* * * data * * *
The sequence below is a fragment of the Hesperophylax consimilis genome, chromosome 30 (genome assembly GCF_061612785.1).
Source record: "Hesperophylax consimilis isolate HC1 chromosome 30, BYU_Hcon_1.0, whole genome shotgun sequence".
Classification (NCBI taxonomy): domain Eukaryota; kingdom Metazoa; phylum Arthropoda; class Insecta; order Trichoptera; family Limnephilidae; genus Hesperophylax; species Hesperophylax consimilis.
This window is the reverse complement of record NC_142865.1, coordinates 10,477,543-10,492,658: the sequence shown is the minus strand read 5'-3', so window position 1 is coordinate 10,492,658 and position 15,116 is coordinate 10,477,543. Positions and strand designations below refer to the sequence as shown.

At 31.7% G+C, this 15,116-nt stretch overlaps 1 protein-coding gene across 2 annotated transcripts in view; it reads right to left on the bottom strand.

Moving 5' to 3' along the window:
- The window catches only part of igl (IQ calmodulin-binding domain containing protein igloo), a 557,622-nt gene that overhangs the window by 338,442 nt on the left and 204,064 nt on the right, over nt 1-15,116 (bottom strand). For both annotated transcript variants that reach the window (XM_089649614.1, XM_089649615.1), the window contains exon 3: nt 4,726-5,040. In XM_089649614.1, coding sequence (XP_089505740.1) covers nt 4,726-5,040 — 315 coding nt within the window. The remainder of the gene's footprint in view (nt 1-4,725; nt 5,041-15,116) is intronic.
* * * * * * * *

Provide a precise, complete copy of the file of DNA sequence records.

The sequence below is a fragment of the Hesperophylax consimilis genome, chromosome 30 (genome assembly GCF_061612785.1).
Source record: "Hesperophylax consimilis isolate HC1 chromosome 30, BYU_Hcon_1.0, whole genome shotgun sequence".
Classification (NCBI taxonomy): domain Eukaryota; kingdom Metazoa; phylum Arthropoda; class Insecta; order Trichoptera; family Limnephilidae; genus Hesperophylax; species Hesperophylax consimilis.
This window is the reverse complement of record NC_142865.1, coordinates 10,477,543-10,492,658: the sequence shown is the minus strand read 5'-3', so window position 1 is coordinate 10,492,658 and position 15,116 is coordinate 10,477,543. Positions and strand designations below refer to the sequence as shown.

At 31.7% G+C, this 15,116-nt stretch overlaps 1 protein-coding gene across 2 annotated transcripts in view; it reads right to left on the bottom strand.

Moving 5' to 3' along the window:
- The window catches only part of igl (IQ calmodulin-binding domain containing protein igloo), a 557,622-nt gene that overhangs the window by 338,442 nt on the left and 204,064 nt on the right, over nt 1-15,116 (bottom strand). For both annotated transcript variants that reach the window (XM_089649614.1, XM_089649615.1), the window contains exon 3: nt 4,726-5,040. In XM_089649614.1, coding sequence (XP_089505740.1) covers nt 4,726-5,040 — 315 coding nt within the window. The remainder of the gene's footprint in view (nt 1-4,725; nt 5,041-15,116) is intronic.